Duncan, far right, and Willis, second from left, are seen here at a 2010 event. (Photo: Andrew H. Walker)
In 2000, Duncan appeared on "Larry King Live" alongside Willis to promote their film "The Whole Nine Yards." When prompted, Duncan talked about one of his jobs prior to acting -- digging ditches for the gas company in Chicago. It was something he always saw as temporary until he became an actor. "It was hard work. The guys used to call me 'Hollywood' because they didn't think I was ever going to make it," Duncan said. "The big joke was that they would always call and I'd be like six feet below the surface of the earth on this big main [pipe] getting all this dirt from around. They'd say, 'Hey Big Mike, Bruce Willis is on line two, he wants you to do a movie.' And everybody would crack up, and I'd just sit there and I said, 'You know what, one day you guys are going to have to pay at least $8 to see this face.' And here I am [points to Willis] sitting beside him."
Yes, Duncan did eventually move to Hollywood, first working as a bodyguard for the likes of Will Smith, Martin Lawrence, Jamie Foxx, LL Cool J, and The Notorious B.I.G. The 6-foot, 5-inch, 300-plus pound Chicago native took on small television roles then got his big break in 1998's "Armageddon" -- where he first worked with Willis. The film's director, Michael Bay, paid tribute to Duncan on his website, describing the actor he hired to play Bear. Bay said Duncan wasn't a natural born actor at first: "I remember looking to Ben Affleck and thinking we might need to fire him. But I told him 'Mike, I hired you for you, I want the sweet, Mr Clarke Duncan I met in that room'. I said, 'the audience is going to fall in love with you'. He looked and smiled with [his] deep voice and said 'Ok'. From then on out he became the most improved actor on the set. That was the award he got at the end of the film. Everyone loved him, his infectious spirit and great belly laugh."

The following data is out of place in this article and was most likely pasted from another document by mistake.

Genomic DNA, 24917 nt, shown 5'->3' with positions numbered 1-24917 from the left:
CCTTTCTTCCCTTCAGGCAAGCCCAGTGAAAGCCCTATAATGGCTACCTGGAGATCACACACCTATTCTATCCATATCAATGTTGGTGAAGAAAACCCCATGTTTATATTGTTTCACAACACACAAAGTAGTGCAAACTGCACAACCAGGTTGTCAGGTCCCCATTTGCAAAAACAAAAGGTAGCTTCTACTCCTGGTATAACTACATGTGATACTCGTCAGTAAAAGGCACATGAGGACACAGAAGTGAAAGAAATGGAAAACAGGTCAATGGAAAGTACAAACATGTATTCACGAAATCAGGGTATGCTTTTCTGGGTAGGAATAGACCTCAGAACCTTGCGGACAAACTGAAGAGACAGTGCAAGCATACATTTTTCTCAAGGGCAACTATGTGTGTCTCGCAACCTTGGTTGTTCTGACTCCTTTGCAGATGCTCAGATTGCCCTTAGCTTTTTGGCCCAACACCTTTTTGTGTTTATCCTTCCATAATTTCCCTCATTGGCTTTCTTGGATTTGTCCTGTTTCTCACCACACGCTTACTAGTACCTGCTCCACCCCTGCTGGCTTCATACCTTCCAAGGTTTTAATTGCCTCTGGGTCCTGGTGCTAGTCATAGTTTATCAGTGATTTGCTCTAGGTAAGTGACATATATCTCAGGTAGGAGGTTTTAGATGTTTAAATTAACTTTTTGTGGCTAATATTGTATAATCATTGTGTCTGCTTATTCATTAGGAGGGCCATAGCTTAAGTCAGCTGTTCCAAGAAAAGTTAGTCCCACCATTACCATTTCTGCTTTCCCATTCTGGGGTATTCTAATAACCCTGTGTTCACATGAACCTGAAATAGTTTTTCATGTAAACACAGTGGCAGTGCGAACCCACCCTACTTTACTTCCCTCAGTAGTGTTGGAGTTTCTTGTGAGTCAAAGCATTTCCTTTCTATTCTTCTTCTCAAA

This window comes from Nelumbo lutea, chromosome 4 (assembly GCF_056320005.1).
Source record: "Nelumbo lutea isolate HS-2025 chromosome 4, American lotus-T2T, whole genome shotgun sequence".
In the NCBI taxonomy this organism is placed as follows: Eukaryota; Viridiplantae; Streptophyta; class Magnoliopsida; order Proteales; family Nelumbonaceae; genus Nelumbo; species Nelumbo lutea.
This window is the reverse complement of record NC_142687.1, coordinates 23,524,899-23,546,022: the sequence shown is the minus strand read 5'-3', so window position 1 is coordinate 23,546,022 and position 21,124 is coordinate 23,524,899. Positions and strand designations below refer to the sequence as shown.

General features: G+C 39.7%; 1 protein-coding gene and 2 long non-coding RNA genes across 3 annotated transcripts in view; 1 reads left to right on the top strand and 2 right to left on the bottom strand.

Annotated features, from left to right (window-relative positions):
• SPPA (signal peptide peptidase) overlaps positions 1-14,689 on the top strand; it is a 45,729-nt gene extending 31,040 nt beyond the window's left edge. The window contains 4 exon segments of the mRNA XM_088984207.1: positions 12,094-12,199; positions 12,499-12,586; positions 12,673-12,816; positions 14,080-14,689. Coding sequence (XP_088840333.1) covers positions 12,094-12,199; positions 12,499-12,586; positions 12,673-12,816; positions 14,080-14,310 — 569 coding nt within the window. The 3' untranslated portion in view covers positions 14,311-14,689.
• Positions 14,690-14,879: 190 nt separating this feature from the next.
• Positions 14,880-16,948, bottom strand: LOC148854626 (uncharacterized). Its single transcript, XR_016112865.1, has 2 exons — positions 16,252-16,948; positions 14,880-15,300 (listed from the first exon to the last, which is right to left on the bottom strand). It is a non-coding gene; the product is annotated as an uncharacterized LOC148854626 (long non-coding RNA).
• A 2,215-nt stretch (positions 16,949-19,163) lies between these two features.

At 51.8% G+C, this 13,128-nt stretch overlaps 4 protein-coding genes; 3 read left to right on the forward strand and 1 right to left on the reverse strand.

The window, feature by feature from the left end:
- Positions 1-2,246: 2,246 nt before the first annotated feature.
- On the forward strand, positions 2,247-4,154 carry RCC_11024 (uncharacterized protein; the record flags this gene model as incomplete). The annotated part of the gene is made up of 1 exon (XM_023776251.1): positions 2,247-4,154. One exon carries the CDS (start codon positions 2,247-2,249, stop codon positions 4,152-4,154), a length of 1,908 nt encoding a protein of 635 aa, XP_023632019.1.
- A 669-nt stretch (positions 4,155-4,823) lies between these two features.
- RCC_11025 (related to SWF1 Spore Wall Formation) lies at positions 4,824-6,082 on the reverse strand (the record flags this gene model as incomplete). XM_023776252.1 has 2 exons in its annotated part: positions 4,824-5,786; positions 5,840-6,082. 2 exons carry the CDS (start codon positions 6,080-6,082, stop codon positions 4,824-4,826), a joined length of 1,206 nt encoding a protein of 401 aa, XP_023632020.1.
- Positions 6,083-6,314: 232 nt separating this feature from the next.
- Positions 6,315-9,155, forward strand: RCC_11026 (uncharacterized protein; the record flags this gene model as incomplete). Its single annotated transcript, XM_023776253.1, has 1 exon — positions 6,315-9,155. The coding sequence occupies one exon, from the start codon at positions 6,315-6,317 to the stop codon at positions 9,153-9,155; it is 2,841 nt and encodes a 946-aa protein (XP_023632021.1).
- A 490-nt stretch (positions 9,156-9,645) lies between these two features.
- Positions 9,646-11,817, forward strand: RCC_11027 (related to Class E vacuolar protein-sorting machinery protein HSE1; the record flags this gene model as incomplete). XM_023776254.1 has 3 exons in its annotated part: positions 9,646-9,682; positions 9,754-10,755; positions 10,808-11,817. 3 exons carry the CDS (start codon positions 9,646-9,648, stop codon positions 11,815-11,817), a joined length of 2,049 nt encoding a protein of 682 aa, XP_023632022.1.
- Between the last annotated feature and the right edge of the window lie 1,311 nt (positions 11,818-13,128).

(Photo: Castle Rock)
The 1999 film, also starring Tom Hanks, went on to gain four Oscar nominations, one of which was a best supporting actor nomination for Duncan. When he got news of his nomination, Duncan was so excited that he claimed he could have fought Mike Tyson, Evander Holyfield and the Rock. When a reporter suggested he could do that anyway, he replied, "Not all at the same time, man." Duncan, who had described his "Green Mile" role to the New York Times as 'a gift from God,' was also nominated for a Golden Globe the same year.
While filming "The Green Mile," Duncan had one scene in particular that he found challenging. "I think the toughest scene for me to film was the two dead girls, simply because I had a lot of crying to do, a lot of howling to do, and it took a long time to do it and it really drained me," he told The Akron Beacon Journal in 1999 [via the New York Times]. Duncan said he felt literally scared each time Darabont yelled "roll" because it seemed so realistic to him. Indeed, Darabont remembered Duncan's commitment to the role: "What sticks most in my mind was his devotion to his craft and the strides he made as an artist during that time, which was beyond inspiring to those of us who took the journey with him. Never has an actor more richly deserved the recognition of an Academy Award nomination than Michael did for his performance as John Coffey."
Along with a long list of television and film projects, Duncan went on to appear in three more films with his friend Bruce Willis: "Breakfast of Champions," "The Whole Nine Yards" and "Sin City."
Tom Hanks paid tribute to his costar, saying, "I am terribly saddened at the loss of Big Mike. He was the treasure we all discovered on the set of 'The Green Mile.' He was magic."
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